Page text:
I think it’s also fair to point out that the Bradley Collin was complicit in the fraud by signing multiple loan applications. I’m sure he was told “this is how it works,” but I also tend to think that anyone can smell when they’re involved in something shady. What’s the old W.C. Fields line – you can’t cheat an honest man?

  52. D.B. Cooper-Nichol says:

    My post should not be interpreted as letting mortgage lenders off the hook, in any way, for the mess they’re in, generally.

  53. westonalan says:

    the Star Tribune’s my home paper, they did a good job. Its pretty bad outside of the metro area. I live downtown, bike to work, live in 300 sq ft trying to pay off school, blablabla. It sucks how the median house price increased over 67% over the same time that median wages only increased 16%. A similar thing happened in france in the 1300’s, mainly caused by the central banks pumping more money into the system, then house prices dropped 50%, which is what we’ll be seeing a lot more of soon, which isn’t bad for me, because i can’t afford a house.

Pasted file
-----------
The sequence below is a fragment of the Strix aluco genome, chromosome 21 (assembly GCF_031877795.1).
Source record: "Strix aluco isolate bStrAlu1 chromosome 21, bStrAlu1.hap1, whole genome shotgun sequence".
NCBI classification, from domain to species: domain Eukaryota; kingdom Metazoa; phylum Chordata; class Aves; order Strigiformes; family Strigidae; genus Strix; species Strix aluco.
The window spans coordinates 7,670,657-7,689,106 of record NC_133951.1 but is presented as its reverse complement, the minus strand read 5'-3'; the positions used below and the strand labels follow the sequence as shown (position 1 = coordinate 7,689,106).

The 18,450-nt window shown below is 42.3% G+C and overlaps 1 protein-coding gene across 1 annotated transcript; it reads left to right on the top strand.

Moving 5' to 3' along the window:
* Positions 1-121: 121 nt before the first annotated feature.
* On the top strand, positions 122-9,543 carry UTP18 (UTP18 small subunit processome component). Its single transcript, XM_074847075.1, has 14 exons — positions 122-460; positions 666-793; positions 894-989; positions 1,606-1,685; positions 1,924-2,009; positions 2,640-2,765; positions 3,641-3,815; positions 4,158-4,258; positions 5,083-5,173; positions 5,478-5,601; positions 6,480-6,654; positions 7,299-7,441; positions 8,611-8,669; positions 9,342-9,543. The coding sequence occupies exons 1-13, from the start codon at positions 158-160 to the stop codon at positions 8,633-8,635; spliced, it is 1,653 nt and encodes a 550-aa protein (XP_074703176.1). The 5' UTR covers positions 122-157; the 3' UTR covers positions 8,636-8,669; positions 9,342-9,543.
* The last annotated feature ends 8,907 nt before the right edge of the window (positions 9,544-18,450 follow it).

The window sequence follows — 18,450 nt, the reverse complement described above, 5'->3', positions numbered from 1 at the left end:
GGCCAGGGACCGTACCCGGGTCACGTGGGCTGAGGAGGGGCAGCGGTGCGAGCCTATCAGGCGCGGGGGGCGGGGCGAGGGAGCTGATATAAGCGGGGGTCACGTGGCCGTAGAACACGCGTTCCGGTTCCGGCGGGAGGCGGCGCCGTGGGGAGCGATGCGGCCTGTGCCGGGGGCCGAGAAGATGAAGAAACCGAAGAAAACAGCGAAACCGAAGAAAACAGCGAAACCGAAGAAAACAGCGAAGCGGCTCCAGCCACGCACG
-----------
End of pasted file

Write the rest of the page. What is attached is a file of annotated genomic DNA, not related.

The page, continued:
54. ShadowFalls says:

    $60k a year and you are living in a trailer park? what? Something doesn’t seem right there…

    You must be really bad at managing money to have issues with that much income… Many working couples don’t even make that much.

  55. Kajj says:

    Right, but, as has been discussed extensively already, they have three kids, at least two of whom are too young for school, and we don’t know what other expenses they might have. Maybe he or his wife are paying off student loans, or they have medical bills. Living below your apparent means isn’t always a sign of financial ignorance.